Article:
At the meeting yesterday one of the ideas was to challenge all preconceptions, eg does Scotland need an intranet?, will we need classrooms and more. Having Pat Kane speak and Ewan take part provided some vital/interesting disruption. Challenging games based learning or any other type of learning went with the flow of the day. I can see how it might be if you look at it through a games visor. Pat’s idea of play gives us an ideal of learning that we will almost always fall short of.
Some Gaming Thoughts
A lot of games in school are used for drill & practise and there is a place for that, other uses embed gaming in a more complex learning scene (Endless Ocean using the Wii for example). Derek has provided us with lots of examples of all sorts.
The other aspect of gaming that I’ve found more interesting is game making, this might give more opportunity for Pat’s play than playing games. Derek’s consolerium team have been providing a ton of resources for this It could be seen as hacking (in Pat’s positive sense) which I find compelling. In own learning the things I’ve enjoyed most (? most productive) have been amateur attempts at hacking.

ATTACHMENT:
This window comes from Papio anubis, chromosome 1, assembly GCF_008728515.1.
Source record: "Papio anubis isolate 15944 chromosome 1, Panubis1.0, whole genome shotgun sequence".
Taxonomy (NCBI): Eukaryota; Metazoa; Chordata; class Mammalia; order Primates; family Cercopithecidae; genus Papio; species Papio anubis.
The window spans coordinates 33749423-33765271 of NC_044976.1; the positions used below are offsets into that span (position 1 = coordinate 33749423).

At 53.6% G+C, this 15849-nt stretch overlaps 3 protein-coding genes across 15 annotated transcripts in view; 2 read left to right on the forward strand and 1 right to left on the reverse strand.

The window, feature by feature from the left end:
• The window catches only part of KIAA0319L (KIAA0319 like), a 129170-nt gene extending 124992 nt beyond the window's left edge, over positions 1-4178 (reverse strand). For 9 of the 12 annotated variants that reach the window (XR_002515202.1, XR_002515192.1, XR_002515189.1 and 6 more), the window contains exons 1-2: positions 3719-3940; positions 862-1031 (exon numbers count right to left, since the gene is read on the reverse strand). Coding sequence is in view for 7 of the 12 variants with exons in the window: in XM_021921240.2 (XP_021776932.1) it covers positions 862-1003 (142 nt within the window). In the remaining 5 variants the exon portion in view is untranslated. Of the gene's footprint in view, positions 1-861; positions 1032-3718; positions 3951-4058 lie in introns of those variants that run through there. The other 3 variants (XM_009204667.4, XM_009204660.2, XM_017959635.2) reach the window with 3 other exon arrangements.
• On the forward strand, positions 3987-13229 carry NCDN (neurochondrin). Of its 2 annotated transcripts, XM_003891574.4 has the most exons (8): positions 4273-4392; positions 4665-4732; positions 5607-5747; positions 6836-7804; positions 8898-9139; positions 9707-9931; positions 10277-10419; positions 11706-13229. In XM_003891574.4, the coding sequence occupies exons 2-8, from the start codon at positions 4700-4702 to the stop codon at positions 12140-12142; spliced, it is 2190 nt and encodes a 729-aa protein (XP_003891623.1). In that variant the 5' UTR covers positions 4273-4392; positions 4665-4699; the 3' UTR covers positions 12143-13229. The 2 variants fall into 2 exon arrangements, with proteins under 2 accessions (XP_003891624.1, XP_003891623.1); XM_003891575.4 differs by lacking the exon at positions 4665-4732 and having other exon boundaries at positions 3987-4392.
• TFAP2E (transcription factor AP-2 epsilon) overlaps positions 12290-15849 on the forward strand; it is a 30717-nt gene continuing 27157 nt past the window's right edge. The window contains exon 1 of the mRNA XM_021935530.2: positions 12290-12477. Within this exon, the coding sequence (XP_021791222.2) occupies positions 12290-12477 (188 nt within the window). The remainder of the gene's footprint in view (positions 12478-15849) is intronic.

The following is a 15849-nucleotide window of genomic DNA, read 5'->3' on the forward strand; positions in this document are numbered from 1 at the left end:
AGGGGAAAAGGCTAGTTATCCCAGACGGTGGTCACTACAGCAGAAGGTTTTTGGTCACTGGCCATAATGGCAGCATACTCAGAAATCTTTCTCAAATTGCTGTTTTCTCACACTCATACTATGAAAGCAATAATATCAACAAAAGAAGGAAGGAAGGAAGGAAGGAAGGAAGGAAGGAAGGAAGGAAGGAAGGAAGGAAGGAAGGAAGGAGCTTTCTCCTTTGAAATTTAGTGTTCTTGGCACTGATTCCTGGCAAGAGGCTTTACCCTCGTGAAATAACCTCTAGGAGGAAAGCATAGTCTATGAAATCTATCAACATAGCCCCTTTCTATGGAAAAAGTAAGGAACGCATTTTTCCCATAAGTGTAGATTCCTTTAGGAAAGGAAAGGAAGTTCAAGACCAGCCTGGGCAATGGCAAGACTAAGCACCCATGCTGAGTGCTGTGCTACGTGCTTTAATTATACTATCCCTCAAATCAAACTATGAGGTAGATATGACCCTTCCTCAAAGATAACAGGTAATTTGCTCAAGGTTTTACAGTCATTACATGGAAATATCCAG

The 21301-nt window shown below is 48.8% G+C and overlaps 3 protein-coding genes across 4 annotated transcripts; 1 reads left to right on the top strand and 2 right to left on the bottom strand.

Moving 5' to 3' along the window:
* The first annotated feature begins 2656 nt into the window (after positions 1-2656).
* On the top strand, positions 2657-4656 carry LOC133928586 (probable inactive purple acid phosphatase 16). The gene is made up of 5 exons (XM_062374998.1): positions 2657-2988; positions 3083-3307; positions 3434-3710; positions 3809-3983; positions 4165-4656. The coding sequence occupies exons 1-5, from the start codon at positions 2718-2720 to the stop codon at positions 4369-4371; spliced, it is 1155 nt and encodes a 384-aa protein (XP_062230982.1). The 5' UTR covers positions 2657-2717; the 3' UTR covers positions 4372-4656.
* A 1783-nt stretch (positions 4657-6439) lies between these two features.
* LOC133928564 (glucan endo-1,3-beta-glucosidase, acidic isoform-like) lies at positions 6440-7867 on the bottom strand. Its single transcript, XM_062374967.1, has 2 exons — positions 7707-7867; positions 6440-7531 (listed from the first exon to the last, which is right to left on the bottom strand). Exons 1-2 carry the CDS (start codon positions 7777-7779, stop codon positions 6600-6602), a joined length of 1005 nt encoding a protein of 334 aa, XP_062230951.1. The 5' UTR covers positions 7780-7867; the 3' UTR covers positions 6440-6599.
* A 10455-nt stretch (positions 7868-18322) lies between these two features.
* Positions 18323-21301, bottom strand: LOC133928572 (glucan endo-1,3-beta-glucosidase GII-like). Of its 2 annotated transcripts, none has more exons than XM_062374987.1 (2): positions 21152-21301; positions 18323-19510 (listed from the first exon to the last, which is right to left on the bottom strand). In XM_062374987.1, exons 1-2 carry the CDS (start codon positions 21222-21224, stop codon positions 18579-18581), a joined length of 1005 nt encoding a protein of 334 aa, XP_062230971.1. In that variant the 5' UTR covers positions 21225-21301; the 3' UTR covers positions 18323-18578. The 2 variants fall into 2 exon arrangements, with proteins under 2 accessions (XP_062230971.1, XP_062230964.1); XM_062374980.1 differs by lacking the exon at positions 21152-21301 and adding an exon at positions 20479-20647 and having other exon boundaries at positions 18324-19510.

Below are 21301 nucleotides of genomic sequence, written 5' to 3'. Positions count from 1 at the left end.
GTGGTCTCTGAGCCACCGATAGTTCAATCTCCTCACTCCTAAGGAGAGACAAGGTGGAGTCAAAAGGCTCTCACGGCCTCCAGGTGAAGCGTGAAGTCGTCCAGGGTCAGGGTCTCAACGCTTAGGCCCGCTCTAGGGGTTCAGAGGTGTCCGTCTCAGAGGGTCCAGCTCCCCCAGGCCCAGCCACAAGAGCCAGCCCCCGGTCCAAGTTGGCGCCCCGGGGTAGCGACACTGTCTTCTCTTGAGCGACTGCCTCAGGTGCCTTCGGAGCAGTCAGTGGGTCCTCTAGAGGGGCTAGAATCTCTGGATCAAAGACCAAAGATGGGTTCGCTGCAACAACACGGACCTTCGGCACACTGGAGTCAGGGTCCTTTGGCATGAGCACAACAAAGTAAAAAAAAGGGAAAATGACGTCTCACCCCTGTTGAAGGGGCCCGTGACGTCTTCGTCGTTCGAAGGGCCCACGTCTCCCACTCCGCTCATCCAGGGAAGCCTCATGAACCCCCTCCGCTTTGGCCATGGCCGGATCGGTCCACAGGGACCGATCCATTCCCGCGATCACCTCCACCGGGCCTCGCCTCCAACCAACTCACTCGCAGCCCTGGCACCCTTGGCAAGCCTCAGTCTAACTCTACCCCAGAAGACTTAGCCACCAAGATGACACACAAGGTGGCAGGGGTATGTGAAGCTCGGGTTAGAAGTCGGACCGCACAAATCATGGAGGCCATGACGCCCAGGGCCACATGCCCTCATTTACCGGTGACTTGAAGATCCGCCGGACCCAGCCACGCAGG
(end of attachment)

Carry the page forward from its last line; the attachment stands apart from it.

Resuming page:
An amateur hack
To my mind spontaneous self directed play is an ideal to keep in the back of our minds while we do a bit of drill & practice and muddle towards CfE.
Thoughts from the day
Important questions raised:
- Do we need an intranet/use google apps
- Security (a lot of the current came from LAs) can we have a sliding scale. IMO the recent additions to glow are addressing this
- How does Scotland organise training/CPD
Questions I though could have done with more coverage: